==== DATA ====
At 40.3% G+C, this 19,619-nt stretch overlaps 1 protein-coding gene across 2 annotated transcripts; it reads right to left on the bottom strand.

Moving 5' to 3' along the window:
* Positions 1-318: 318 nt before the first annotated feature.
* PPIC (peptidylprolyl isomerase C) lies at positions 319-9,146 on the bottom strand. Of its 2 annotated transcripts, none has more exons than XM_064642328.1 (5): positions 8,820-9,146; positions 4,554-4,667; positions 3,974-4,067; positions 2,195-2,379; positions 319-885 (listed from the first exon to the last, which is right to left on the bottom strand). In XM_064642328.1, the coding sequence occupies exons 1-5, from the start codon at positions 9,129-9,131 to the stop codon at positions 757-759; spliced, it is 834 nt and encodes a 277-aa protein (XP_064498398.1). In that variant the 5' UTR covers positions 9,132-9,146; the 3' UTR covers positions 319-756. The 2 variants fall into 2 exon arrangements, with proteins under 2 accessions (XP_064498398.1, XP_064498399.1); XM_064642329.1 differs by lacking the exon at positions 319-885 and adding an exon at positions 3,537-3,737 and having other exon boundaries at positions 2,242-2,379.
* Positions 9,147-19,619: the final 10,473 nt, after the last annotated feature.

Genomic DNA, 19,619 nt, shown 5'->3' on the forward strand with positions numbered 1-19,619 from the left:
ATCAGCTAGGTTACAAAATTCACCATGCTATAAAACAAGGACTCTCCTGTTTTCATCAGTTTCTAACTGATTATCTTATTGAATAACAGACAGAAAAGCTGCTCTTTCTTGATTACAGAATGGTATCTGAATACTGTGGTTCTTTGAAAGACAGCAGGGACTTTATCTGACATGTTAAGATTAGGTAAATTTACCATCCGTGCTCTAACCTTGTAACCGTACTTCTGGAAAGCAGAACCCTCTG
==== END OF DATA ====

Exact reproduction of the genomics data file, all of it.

At 40.3% G+C, this 19,619-nt stretch overlaps 1 protein-coding gene across 2 annotated transcripts; it reads right to left on the bottom strand.

Moving 5' to 3' along the window:
* Positions 1-318: 318 nt before the first annotated feature.
* PPIC (peptidylprolyl isomerase C) lies at positions 319-9,146 on the bottom strand. Of its 2 annotated transcripts, none has more exons than XM_064642328.1 (5): positions 8,820-9,146; positions 4,554-4,667; positions 3,974-4,067; positions 2,195-2,379; positions 319-885 (listed from the first exon to the last, which is right to left on the bottom strand). In XM_064642328.1, the coding sequence occupies exons 1-5, from the start codon at positions 9,129-9,131 to the stop codon at positions 757-759; spliced, it is 834 nt and encodes a 277-aa protein (XP_064498398.1). In that variant the 5' UTR covers positions 9,132-9,146; the 3' UTR covers positions 319-756. The 2 variants fall into 2 exon arrangements, with proteins under 2 accessions (XP_064498398.1, XP_064498399.1); XM_064642329.1 differs by lacking the exon at positions 319-885 and adding an exon at positions 3,537-3,737 and having other exon boundaries at positions 2,242-2,379.
* Positions 9,147-19,619: the final 10,473 nt, after the last annotated feature.

Genomic DNA, 19,619 nt, shown 5'->3' on the forward strand with positions numbered 1-19,619 from the left:
ATCAGCTAGGTTACAAAATTCACCATGCTATAAAACAAGGACTCTCCTGTTTTCATCAGTTTCTAACTGATTATCTTATTGAATAACAGACAGAAAAGCTGCTCTTTCTTGATTACAGAATGGTATCTGAATACTGTGGTTCTTTGAAAGACAGCAGGGACTTTATCTGACATGTTAAGATTAGGTAAATTTACCATCCGTGCTCTAACCTTGTAACCGTACTTCTGGAAAGCAGAACCCTCTG